What I found, was a world that I thought had disappeared. For the first few weeks, I saw no other hitchhikers and everyone I met thought I was mad. But then I started to meet other hitchhikers on the road and heard more stories from people who had also tried hitchhiking. As one thing led to another, I soon found myself at a hitchhiking festival in Lithuania along with over one hundred other hitchhikers from around the world, many of whom were living long term, nomadic lifestyles with very small amounts of money.
I was hooked. It was like scratching away at the surface of some huge, impenetrable barrier, only to find something so very sweet and delicious beneath the surface. My hitchhiking journey continued for half a year across twenty-four countries, during which time I spent many nights guerilla camping or staying in the homes of strangers. I spent hardly any money each day and soon realised that with a little bit of work, this life was sustainable – so many other people had been doing it for so much longer than I.
hitchhiking in the back of a van

Hitchhiking in the back of a van

Hitchhiking isn’t quite as visible as it used to be, but I blame the bad news stories and the rules of society for this. However, take the time to look around and trust in people, and you might just find something a little bit more wonderful than you expected. I certainly did. I now use hitchhiking as a normal method of transport, simply to save myself money. Even when I have a plane to catch, I know that by sticking out my thumb and trusting in strangers, I can get where I’m going for free, without having to further contribute to the negative environmental impact that would ensue if I was to drive my own car (not that I own a car anymore).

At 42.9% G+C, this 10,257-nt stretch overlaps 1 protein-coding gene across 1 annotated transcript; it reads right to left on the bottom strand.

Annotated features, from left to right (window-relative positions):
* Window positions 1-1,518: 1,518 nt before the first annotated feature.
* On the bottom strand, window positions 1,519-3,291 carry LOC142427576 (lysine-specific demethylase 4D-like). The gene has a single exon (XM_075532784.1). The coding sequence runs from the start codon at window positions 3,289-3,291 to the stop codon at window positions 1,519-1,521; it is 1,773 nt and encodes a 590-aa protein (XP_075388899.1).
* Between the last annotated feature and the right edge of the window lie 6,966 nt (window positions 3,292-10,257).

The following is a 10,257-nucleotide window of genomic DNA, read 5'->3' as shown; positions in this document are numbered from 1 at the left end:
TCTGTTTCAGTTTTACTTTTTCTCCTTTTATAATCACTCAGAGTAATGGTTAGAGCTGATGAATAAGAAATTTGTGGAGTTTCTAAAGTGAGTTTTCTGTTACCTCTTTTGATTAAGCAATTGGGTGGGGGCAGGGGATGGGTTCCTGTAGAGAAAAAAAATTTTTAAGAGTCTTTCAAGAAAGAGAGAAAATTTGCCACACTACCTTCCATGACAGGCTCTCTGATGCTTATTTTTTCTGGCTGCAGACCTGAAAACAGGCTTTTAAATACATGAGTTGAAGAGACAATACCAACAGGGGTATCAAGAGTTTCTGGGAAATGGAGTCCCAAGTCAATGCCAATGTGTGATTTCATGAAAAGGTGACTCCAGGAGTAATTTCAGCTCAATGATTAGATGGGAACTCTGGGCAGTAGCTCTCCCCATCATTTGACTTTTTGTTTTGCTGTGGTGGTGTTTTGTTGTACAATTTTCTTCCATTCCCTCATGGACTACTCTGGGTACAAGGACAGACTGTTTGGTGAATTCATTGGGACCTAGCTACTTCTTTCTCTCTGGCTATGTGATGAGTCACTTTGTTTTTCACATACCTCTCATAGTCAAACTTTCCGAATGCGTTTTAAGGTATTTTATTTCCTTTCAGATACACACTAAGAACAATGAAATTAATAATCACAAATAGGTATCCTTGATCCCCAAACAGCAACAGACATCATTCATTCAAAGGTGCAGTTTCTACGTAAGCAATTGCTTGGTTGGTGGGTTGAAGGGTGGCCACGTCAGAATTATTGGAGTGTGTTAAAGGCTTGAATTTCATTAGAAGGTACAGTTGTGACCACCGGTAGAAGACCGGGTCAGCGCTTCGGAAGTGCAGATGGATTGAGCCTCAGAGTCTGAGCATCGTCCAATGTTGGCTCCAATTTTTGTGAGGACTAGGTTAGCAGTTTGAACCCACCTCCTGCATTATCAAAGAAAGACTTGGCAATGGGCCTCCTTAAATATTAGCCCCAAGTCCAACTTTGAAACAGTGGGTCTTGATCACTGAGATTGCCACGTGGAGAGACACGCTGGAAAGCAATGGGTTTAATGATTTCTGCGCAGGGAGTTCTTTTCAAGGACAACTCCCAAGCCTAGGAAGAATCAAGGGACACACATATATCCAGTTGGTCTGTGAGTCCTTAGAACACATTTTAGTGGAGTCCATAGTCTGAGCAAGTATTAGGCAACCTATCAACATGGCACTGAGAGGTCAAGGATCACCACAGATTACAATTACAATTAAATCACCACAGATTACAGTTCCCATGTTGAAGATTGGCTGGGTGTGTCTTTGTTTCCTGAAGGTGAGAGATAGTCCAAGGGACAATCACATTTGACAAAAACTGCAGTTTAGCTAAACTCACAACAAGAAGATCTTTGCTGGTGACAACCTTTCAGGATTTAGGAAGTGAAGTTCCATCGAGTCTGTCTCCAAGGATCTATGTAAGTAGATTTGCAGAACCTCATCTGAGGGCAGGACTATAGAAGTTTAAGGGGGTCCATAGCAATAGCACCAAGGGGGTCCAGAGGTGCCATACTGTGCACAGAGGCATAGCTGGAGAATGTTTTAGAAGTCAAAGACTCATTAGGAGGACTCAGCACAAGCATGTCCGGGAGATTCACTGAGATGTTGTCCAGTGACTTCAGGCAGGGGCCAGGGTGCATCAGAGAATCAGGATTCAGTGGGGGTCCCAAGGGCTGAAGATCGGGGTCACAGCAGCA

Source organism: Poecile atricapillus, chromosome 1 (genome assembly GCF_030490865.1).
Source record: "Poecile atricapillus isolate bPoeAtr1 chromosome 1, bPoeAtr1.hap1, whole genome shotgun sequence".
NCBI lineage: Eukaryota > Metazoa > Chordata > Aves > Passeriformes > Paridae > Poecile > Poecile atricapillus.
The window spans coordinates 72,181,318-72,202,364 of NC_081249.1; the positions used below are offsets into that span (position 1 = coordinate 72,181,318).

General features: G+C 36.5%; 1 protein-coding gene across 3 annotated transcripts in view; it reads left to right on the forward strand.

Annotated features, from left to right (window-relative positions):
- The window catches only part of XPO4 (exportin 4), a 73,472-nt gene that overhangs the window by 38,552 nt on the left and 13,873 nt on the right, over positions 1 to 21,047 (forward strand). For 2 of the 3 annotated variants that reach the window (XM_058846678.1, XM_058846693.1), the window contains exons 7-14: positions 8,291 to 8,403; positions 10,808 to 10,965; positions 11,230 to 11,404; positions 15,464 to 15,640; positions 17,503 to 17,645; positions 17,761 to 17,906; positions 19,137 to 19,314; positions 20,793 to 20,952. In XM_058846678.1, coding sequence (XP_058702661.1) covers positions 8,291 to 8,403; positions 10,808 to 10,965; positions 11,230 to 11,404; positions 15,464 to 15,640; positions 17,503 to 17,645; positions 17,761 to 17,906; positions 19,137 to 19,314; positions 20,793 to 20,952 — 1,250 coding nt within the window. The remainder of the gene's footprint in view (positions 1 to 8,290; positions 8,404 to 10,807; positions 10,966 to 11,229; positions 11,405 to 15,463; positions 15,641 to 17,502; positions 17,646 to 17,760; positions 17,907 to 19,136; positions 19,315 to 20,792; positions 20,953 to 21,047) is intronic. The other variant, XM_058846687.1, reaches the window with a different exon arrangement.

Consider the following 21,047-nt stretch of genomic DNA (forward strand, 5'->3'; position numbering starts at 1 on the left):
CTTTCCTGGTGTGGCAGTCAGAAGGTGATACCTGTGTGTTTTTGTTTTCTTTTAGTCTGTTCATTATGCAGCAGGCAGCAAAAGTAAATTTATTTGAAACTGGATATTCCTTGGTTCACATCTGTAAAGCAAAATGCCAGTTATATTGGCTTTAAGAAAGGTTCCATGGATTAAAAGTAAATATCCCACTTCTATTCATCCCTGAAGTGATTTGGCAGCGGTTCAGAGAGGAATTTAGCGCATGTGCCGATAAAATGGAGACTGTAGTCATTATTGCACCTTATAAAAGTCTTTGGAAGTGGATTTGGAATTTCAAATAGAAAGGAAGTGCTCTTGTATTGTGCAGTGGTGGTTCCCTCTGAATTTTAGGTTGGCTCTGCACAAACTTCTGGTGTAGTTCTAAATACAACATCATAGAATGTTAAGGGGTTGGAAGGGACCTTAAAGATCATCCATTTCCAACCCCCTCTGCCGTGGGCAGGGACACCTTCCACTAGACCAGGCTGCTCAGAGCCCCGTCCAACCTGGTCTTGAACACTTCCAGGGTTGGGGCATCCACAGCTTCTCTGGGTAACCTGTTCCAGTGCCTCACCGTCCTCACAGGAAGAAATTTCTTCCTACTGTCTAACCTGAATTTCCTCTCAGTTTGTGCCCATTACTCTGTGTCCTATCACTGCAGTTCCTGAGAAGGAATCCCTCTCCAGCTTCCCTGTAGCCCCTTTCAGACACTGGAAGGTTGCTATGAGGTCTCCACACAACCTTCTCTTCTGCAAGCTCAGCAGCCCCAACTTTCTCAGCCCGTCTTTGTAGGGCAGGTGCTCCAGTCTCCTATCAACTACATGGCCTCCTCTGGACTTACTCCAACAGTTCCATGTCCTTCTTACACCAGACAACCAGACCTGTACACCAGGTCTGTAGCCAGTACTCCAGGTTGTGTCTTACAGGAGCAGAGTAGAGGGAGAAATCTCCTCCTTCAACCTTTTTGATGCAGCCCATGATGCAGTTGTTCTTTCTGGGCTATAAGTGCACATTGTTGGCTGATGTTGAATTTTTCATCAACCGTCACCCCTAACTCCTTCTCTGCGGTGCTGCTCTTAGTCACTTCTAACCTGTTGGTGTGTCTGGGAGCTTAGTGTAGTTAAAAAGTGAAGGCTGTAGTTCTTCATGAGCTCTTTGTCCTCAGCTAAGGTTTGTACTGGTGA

Hitchhiking isn’t dead, it just slipped out of view. There are new movements in fresh thinkers of today who are returning to the world of hitchhiking and for the next many years, I expect it to continue. Sites such as HitchWiki are a perfect example of this.
All you have to do is have a little trust in the world.
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A journey to Albania – The Land of Bunkers, Mercedes Cars and Undiscovered Nature